It is unclear whether patients with atopic dermatitis (AD) have an altered prevalence or risk for contact sensitization. Increased exposure to chemicals in topical products together with impaired skin barrier function suggest a higher risk, whereas the immune profile suggests a lower risk.Objective
To perform a systematic review and meta-analysis of the association between AD and contact sensitization.Methods
The PubMed/Medline, Embase, and Cochrane databases were searched for articles that reported on contact sensitization in individuals with and without AD.Results
The literature search yielded 10,083 citations; 417 were selected based on title and abstract screening and 74 met inclusion criteria. In a pooled analysis, no significant difference in contact sensitization between AD and controls was evident (random effects model odds ratio [OR] = 0.891; 95% confidence interval [CI] = 0.771-1.03). There was a positive correlation in studies that compared AD patients with individuals from the general population (OR 1.50, 95% CI 1.23-1.93) but an inverse association when comparing with referred populations (OR 0.753, 95% CI 0.63-0.90).Limitations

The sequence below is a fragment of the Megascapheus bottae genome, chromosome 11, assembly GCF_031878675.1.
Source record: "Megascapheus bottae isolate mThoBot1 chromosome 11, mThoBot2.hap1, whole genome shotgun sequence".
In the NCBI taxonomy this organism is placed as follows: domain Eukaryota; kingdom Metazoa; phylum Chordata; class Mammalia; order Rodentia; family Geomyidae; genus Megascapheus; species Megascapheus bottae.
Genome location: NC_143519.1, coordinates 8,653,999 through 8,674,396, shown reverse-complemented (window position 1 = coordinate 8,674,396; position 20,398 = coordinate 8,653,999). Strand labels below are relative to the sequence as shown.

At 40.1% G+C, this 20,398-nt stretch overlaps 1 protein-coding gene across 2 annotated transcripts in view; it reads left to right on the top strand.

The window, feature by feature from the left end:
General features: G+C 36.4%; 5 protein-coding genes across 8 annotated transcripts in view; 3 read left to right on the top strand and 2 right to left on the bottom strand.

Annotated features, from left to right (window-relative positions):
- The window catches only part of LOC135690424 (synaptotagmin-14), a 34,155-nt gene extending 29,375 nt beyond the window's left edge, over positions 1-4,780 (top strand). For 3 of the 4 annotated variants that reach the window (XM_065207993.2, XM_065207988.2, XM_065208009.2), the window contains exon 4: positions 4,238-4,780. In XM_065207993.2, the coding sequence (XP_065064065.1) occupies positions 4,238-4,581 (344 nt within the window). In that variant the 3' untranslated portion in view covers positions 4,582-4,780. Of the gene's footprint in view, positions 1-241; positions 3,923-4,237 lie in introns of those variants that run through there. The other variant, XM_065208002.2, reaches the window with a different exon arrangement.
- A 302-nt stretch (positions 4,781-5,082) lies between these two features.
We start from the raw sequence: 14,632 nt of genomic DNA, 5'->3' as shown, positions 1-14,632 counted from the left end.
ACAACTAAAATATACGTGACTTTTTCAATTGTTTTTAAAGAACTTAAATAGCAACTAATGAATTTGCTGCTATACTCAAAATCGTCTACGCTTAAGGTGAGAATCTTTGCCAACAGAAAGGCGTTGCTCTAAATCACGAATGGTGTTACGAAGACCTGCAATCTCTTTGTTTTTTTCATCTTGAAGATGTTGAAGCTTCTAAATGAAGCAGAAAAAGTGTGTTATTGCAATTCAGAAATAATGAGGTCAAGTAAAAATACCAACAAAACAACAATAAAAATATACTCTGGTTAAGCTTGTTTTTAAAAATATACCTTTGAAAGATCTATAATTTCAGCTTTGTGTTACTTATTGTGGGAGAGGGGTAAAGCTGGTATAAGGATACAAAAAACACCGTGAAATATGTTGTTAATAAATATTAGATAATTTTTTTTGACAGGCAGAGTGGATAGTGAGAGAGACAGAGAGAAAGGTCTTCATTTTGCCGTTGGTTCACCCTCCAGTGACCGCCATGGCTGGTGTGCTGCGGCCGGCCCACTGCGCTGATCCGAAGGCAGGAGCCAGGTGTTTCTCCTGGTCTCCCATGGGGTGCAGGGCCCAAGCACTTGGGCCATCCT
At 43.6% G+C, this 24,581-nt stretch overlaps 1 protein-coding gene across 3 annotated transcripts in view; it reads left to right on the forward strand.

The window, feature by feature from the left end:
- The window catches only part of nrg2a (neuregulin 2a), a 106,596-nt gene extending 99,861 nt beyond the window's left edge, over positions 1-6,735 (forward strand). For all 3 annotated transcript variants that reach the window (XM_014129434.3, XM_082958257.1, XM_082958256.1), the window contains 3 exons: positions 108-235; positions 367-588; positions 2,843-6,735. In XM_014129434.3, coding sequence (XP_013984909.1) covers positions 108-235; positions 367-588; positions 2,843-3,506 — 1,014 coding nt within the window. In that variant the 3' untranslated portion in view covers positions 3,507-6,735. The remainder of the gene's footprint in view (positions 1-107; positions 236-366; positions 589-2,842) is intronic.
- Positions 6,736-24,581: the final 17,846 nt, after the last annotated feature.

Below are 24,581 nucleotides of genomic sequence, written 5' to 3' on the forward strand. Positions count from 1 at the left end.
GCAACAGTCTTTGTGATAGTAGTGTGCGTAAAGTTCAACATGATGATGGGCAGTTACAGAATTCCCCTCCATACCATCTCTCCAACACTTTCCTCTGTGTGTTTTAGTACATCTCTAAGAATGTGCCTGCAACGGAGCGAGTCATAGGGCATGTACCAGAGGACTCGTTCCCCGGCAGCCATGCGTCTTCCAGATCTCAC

Included studies used different tools to diagnose AD and did not always provide information on current or past disease. Patch test allergens varied between studies.Conclusion
No overall relationship between AD and contact sensitization was found. We recommend that clinicians consider patch testing AD patients when allergic contact dermatitis is suspected.